Classroom apartheid: No canteen for kids who pay less, says Chennai's Bala Vidya Mandir

What would it be like to run a school like they run luxury hotels, someone at the Bala Vidya Mandir school in Chennai must have thought.

FP Staff June 03, 2015 14:10:11 IST
Classroom apartheid: No canteen for kids who pay less, says Chennai's Bala Vidya Mandir

Someone at the Bala Vidya Mandir school in Chennai must have wondered what it would be like to run a school like a luxury hotel. The result? A new fee structure, which reads slightly like a hotel brochure. The more money you pay, the more 'facilities' you have access to. And that includes protection against child sexual abuse.

News Minute reports that the school, a fairly popular one situated in upscale Adyar, recently sent out letters to the parents informing them about the new structure

"BVM sent letters to parents on May 25, giving them a choice of two fee structures – one a basic fee as prescribed by the Tamil Nadu government-appointed Singaravelan Committee, and another, higher fee structure which provides 59 more educational institution activities for students, some of which are provided by most schools by default," it reported.

Classroom apartheid No canteen for kids who pay less says Chennais Bala Vidya Mandir

Bala Vidya Mandir. Image courtesy: School website.

The 'revised' free structure means people who pay between Rs 34,000 to Rs 39,000 a year will have their children just attend classes.

However, parents who pay between Rs 54,000 to Rs 69,000 per annum, will be giving their children the opportunity to participate in various other activities. That apart, the school's TULIR child sex abuse prevention programme will be only extended to people who cough up extra money.

As expected, the incident has sparked a furore and is being discussed hotly on social media.

A scanned copy of the letter, which is being shared on social media, lists 59 activities including medical attention, participation in programmes that take care of the children's mental health and sport activities. The high fee bracket will also offer the students facilities like assistance in developing 'critical thinking', something that the school itself doesn't seem to think needs to be taught by default.

Then again, if a child's parents are paying the lower fee, he or she will be excluded from basic activities we associate with going to school - like using the canteen, going for picnics, taking part in the school band, participating in functions like Annual day, Teacher's Day, Parent's Day among others.

Everyone knows the kind of emotional value the farewell day holds for a student. But according to school, students who have paid less will not be invited to the graduation day function. And mind you, the students who are paying 'less', are actually still coughing up nearly Rs 3,000 a month in just school fee and the school's fee is just a fraction of the money parents have to pay to educate their children.

Children crumble under peer pressure easily, which is the reason why most schools have rules against bringing mobile phones, expensive watches, video games and such markers of luxury into the premises. The idea is to not push children into comparing social statuses and suffer from either arrogance or low self esteem. Despite schools' best interests, students, especially the younger ones, are easily distracted by the smallest of things, like even a fancy pencil box.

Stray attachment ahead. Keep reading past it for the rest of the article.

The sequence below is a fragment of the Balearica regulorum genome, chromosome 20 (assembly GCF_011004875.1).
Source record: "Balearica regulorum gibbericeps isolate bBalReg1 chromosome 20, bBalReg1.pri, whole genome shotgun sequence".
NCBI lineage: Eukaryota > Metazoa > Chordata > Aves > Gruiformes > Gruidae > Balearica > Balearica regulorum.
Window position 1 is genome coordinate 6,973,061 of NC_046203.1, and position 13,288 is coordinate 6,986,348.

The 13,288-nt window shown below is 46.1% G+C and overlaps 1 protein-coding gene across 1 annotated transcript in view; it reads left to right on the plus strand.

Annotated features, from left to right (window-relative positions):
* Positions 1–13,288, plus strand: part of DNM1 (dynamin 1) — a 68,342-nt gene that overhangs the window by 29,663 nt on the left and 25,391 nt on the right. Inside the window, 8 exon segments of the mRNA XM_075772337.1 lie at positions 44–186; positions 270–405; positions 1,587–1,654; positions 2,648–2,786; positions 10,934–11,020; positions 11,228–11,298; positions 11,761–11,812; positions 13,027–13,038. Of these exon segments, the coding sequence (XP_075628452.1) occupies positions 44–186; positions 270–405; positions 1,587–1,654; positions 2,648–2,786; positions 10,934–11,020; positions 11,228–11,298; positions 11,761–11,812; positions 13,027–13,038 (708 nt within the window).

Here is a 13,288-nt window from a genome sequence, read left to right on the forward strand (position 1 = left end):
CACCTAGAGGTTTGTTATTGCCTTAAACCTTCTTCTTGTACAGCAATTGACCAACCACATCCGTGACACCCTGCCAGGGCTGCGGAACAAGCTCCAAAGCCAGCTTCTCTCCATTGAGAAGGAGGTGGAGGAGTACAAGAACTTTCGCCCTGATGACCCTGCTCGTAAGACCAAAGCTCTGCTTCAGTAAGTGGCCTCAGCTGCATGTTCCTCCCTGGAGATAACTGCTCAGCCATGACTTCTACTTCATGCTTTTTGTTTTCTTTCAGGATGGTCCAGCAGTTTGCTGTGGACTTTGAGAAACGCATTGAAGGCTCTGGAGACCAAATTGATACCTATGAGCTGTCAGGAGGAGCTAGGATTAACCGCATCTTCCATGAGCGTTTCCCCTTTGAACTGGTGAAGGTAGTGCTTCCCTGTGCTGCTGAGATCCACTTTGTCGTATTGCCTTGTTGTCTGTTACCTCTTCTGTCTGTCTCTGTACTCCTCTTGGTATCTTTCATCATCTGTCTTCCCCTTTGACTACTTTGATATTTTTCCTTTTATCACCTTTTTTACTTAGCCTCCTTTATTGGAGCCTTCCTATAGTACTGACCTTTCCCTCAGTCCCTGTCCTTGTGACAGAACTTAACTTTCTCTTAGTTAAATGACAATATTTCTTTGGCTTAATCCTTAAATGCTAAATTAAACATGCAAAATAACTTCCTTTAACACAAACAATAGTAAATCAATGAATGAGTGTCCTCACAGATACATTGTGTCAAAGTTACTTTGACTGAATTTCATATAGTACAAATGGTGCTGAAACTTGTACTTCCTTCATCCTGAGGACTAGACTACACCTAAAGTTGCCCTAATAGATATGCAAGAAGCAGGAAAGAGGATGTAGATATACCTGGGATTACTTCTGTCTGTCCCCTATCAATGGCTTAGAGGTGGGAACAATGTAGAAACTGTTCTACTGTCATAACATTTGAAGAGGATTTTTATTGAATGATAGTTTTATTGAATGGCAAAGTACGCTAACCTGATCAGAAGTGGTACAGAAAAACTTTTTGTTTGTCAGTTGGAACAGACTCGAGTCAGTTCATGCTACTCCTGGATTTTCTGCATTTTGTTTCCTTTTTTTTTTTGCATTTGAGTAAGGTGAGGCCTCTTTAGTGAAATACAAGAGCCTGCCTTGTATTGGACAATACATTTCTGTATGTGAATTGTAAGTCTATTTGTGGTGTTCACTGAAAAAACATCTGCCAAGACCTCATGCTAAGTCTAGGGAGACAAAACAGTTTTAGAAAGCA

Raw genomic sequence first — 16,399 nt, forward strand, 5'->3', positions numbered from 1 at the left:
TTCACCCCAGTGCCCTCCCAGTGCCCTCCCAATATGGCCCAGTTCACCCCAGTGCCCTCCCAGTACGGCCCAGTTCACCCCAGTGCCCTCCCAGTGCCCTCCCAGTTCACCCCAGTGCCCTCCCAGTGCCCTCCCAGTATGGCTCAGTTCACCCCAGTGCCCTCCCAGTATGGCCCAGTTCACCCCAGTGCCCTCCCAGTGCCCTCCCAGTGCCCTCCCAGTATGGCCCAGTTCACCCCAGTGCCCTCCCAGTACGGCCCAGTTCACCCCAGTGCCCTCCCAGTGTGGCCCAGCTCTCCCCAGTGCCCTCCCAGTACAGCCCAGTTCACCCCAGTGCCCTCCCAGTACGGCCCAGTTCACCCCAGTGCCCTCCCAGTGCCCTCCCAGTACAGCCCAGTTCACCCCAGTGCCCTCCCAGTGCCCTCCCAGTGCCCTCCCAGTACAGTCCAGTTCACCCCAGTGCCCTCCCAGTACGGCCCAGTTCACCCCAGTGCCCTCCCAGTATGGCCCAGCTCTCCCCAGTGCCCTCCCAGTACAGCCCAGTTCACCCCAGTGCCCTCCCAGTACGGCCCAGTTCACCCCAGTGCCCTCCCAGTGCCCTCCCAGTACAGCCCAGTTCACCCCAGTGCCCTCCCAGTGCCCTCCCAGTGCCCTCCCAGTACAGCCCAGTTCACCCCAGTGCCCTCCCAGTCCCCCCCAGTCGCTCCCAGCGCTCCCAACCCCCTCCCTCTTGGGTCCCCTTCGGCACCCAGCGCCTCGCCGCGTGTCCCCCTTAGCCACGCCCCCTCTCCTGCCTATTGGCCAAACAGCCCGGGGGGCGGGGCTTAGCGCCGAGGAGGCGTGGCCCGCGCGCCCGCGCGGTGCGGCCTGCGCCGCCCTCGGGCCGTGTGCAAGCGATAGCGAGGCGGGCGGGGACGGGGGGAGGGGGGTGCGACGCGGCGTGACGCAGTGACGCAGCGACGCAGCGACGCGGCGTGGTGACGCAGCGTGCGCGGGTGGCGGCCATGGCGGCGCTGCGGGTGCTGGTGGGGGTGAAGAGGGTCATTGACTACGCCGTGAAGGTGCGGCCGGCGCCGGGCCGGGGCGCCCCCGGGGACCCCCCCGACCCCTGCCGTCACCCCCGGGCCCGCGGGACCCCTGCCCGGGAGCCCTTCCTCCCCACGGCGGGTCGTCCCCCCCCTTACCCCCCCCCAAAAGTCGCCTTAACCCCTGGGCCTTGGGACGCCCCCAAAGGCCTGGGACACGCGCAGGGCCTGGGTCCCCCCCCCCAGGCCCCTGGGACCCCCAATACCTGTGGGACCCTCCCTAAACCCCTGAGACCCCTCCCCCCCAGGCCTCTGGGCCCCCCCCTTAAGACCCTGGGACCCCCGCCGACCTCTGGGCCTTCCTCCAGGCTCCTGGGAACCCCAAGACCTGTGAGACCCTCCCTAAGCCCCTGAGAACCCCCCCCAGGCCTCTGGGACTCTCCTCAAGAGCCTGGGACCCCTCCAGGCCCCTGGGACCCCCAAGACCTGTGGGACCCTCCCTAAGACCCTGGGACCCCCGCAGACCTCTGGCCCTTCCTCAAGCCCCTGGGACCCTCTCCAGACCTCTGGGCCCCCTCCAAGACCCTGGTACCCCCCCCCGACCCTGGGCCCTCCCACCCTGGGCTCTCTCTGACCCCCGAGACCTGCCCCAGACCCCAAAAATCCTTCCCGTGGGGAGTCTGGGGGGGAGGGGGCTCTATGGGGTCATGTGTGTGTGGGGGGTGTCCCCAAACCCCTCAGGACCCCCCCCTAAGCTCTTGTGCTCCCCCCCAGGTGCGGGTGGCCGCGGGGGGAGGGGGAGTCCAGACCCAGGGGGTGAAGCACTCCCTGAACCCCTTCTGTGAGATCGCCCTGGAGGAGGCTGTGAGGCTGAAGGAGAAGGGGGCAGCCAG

The idea is clear: treat students who pay less like outcasts, so that they can't bear the humiliation and force the parents to pay up more. Picture this: during lunch break, your child will be banned from entering the canteen because you have paid less, while most other children will be flocking to it. The result? A very unhappy child with low self esteem and oodles of shame, something that no parent desires.

What is also horrifying is the school also treats prevention of child sexual abuse as a luxury, not as an essential duty. The letter lists the following among the 59 privileges that students paying Rs 30,000 extra a year will get: "TUUR training programme on prevention of child sexual abuse by empowering all stakeholders in the school."

Cases of sexual abuse are not new in schools in India, in fact, children have been raped in schools in the country. Schools should play an important role in sensitising students about sexual abuse and should help them identify abuse in the first place. When the school says that a people who pay more will be included in a programme on prevention of child sexual abuse, it almost seems that children whose parents have paid less shouldn't be coached by the school to protect themselves from child sexual abuse. Prevention against sexual abuse shouldn't be a business opportunity.

However, one should remember that while Bal Vidya Mandir may be overdone the business bit, many private schools across the country routinely indulge in such discrimination. The idea of 'exclusivity' is central to private school education in the country, who more often than not, indulge in various forms of discriminatory activities.

While some offer extracurricular modules for an extra price outside school hours, some others organise functions and events where the children can participate only if the parents pay up extra. The unfortunate bit in this case is that seeking government regulation isn't a great idea either given how the government itself has been subjecting schools to its many whims.

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